Furthermore, this attitude hinders the student to learn anything new about language and specific languages. If one person is in a position of Prizing/despising, then one cannot further advance in the field of language learning because language acquisition is contingent upon one's ability to find connections and similarities between one's native language and one's newly acquired language. The optimal language attitude is one of gratitude and openness. One must acknowledge the value of one's native language and remain open to learning new possibilities and concepts from the other language. For example, the task of learning foreign prepositions can be exceedingly difficult because prepositions rarely have a one for one correspondence in relation to any other language. Furthermore, prepositions in any language can function to indicate temp oral relations, spatial relations, conceptual relations. This can be very difficult because the overlap is rarely or easily perceivable. However, the task of learning prepositions can be ameliorated, if the student first learns the many meaningful possibilities found within prepositions within English. If one can appreciate the ambiguity in English, that one can grow comfortable with the ambiguity in other languages.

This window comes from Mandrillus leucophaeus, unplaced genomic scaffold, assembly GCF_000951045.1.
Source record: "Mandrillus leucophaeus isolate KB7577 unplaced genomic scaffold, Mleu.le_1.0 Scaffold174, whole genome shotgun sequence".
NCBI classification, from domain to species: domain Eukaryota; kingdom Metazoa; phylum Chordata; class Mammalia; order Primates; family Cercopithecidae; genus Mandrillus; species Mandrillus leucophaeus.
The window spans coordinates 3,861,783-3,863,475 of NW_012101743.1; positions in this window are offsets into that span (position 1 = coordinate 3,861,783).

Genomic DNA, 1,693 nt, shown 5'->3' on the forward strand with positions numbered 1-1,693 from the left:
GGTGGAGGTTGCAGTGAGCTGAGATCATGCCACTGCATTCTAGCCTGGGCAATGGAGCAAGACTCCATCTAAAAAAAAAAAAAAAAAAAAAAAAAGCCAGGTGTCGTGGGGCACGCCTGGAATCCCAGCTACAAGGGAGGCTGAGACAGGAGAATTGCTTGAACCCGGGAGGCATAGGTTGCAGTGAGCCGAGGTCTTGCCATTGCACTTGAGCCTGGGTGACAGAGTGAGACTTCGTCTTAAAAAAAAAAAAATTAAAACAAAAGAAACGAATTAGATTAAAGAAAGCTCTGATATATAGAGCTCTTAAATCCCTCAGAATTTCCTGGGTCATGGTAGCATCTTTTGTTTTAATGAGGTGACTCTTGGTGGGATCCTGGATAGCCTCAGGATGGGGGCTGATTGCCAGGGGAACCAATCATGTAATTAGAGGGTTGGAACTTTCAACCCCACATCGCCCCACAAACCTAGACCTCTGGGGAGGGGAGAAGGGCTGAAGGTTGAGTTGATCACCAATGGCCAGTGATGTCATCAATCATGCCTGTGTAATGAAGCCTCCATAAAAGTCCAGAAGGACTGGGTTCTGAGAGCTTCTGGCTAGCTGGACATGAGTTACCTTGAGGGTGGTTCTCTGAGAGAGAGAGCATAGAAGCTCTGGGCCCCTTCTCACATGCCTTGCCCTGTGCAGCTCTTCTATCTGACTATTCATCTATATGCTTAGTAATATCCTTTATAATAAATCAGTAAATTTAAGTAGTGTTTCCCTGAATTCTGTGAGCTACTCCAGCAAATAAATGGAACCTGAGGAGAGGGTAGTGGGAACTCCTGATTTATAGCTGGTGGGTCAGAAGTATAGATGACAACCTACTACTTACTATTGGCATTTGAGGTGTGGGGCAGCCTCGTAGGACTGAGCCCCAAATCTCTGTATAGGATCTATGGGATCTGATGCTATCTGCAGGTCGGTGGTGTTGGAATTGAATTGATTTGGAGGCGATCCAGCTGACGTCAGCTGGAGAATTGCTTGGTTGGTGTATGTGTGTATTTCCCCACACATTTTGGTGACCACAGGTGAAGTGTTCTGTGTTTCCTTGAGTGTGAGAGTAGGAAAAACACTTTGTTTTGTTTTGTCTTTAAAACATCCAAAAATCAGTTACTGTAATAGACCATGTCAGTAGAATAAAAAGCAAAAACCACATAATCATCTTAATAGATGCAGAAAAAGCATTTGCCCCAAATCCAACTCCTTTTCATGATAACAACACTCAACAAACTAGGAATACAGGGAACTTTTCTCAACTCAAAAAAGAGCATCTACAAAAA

In conclusion, Reverse linguistic prejudice is an unhealthy attitude whereby the student falsely believes the newly acquired language is superior to one's native language. The way to overcome Reverse Linguistic Prejudice is by first recognizing the uniform possibility for all languages to communicate the same ideas. Second, the student must exercise gratitude for one's native language will remain open to conceptual possibilities discovered from another language community. The important distinction here is the difference between language and language community – it's not the language that teaches but is the instrument of instruction. Finally, the student can benefit by looking for ambiguity is present in one's native language. In other words, a new language can look more sophisticated to a student because she is initially overwhelmed by the complexity and ambiguity of that the language. However, ambiguity and complexity are present in every language. Therefore, learn about and get comfortable with it. Reverse Linguistic Prejudice is an attitude, which every serious student of language should seek to avoid.